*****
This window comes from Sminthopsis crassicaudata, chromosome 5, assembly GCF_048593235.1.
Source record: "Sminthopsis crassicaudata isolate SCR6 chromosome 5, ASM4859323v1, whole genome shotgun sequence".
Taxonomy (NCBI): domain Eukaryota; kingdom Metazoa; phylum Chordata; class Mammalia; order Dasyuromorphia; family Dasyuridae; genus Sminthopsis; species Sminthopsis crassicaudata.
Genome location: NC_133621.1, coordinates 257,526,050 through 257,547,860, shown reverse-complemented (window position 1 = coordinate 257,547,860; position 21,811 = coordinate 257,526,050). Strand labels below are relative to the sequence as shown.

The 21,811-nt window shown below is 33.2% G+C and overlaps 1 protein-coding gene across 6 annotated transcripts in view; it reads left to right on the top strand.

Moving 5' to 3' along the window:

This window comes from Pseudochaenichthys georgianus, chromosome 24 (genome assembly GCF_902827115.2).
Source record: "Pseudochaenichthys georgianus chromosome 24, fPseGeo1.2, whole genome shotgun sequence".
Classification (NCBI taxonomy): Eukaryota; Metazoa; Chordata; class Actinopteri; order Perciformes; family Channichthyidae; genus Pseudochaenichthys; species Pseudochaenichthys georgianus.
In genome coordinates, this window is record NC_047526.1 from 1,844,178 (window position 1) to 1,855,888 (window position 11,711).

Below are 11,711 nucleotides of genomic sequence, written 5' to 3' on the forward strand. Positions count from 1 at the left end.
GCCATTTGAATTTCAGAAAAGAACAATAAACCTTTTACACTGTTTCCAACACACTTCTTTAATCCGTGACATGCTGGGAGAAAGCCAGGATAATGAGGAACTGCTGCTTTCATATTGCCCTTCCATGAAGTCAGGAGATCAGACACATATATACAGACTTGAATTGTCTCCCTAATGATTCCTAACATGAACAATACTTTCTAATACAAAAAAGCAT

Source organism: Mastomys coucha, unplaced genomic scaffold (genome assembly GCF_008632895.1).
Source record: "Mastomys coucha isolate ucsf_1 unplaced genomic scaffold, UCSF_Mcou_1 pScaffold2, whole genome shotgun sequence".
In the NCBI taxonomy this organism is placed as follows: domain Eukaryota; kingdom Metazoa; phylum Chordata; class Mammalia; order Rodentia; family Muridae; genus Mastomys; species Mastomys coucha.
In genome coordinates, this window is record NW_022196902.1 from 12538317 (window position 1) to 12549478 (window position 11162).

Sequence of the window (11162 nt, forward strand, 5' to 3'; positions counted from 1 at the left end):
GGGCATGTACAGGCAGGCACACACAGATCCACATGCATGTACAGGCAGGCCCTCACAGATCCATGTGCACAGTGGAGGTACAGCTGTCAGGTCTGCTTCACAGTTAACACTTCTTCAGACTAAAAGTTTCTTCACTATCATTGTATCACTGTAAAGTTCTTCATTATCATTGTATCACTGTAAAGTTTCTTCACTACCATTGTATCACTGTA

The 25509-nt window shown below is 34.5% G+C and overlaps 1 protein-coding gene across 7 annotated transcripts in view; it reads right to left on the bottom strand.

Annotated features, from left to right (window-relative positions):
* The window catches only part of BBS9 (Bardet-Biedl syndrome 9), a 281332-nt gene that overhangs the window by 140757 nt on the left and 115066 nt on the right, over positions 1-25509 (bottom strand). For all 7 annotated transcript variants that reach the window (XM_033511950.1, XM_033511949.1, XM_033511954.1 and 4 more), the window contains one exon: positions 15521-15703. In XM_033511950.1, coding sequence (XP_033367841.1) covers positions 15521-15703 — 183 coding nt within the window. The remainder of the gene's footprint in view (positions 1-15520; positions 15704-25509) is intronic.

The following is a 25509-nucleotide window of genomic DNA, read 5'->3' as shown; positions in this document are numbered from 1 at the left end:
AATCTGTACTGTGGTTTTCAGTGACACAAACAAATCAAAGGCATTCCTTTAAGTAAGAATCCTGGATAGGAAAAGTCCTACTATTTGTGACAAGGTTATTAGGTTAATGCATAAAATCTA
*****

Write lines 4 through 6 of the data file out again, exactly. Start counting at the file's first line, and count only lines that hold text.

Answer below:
Genome location: NC_133621.1, coordinates 257,526,050 through 257,547,860, shown reverse-complemented (window position 1 = coordinate 257,547,860; position 21,811 = coordinate 257,526,050). Strand labels below are relative to the sequence as shown.

The 21,811-nt window shown below is 33.2% G+C and overlaps 1 protein-coding gene across 6 annotated transcripts in view; it reads left to right on the top strand.

Moving 5' to 3' along the window: